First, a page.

Antrim teen's hoax US bomb calls included 1999 gun massacre Columbine High School, court hears
A Co Antrim teenager accused of making a catalogue of hoax bomb calls across the United States is to seek special courtroom assistance because of his severe autism, a judge was told today.
Ben Megarry, 19, faces 23 charges over an alleged campaign targeting schools, airports and other iconic locations throughout America in 2012.
A baseball stadium in Kansas and the famous Mann's Chinese Theatre on Hollywood Boulevard in Los Angeles are among the locations at which he claimed bombs were planted, according to the case against him.
Other alleged locations include Columbine High School, Colorado - where 13 people had previously been killed in a notorious gun massacre back in 1999.
Megarry, of Harmin Park in Newtownabbey, is also accused of making false calls about schools in Texas and California, along with Kansas City, LAX and John F Kennedy International Airports.
Further counts involve fake claims about a County Sheriff's Office in Florida, a Walmart Sore in Missouri, Central Avenue in Cheyanne, and Ambassador Bridge, Detroit.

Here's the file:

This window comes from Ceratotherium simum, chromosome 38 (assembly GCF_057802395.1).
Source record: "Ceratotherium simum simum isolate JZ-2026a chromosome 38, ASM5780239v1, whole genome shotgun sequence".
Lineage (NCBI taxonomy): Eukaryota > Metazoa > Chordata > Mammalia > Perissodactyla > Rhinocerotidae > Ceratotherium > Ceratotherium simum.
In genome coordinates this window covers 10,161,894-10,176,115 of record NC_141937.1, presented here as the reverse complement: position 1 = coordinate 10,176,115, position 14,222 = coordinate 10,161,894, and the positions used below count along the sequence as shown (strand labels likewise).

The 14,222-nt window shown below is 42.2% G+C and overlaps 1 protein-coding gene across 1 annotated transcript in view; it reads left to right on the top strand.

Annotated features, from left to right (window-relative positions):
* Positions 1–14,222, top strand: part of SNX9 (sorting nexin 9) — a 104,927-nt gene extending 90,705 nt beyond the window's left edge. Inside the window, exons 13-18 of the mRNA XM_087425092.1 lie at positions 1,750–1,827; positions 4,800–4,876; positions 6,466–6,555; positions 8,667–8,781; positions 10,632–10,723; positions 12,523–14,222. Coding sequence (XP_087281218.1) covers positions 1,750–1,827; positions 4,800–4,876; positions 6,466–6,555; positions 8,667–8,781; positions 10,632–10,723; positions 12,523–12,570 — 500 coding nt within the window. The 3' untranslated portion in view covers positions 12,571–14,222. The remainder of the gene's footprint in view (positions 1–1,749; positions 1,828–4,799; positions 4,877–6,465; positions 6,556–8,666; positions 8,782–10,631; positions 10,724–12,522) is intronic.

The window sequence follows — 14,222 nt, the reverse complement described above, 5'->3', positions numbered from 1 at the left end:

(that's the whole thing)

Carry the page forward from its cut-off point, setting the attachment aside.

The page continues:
The case was referred to the Police Service of Northern Ireland by US authorities in 2012.
Following enquiries with law enforcement agencies Megarry has been charged with 23 counts of communicating false information causing belief of explosives.
He was due to appear before Belfast Magistrates' Court today by indictable summons for a preliminary enquiry to establish if he has a case to answer.
But his lawyer revealed the case could not proceed because of issues about his client's condition.
Michael Madden told the court: "The defendant is severely autistic and he is understandably getting support from a number of charities.
"They have suggested intermediary services could be involved at this stage."
It was suggested that type of support could be made available for any evidence to be given.
District Judge Liam McNally queried whether intermediaries can be involved at the Magistrates' Court stage.
However, he accepted that exceptions may be possible for proceedings to have an accused committed for trial.
Adjourning the case for two weeks, Judge McNally confirmed the hearing was to go ahead on March 10.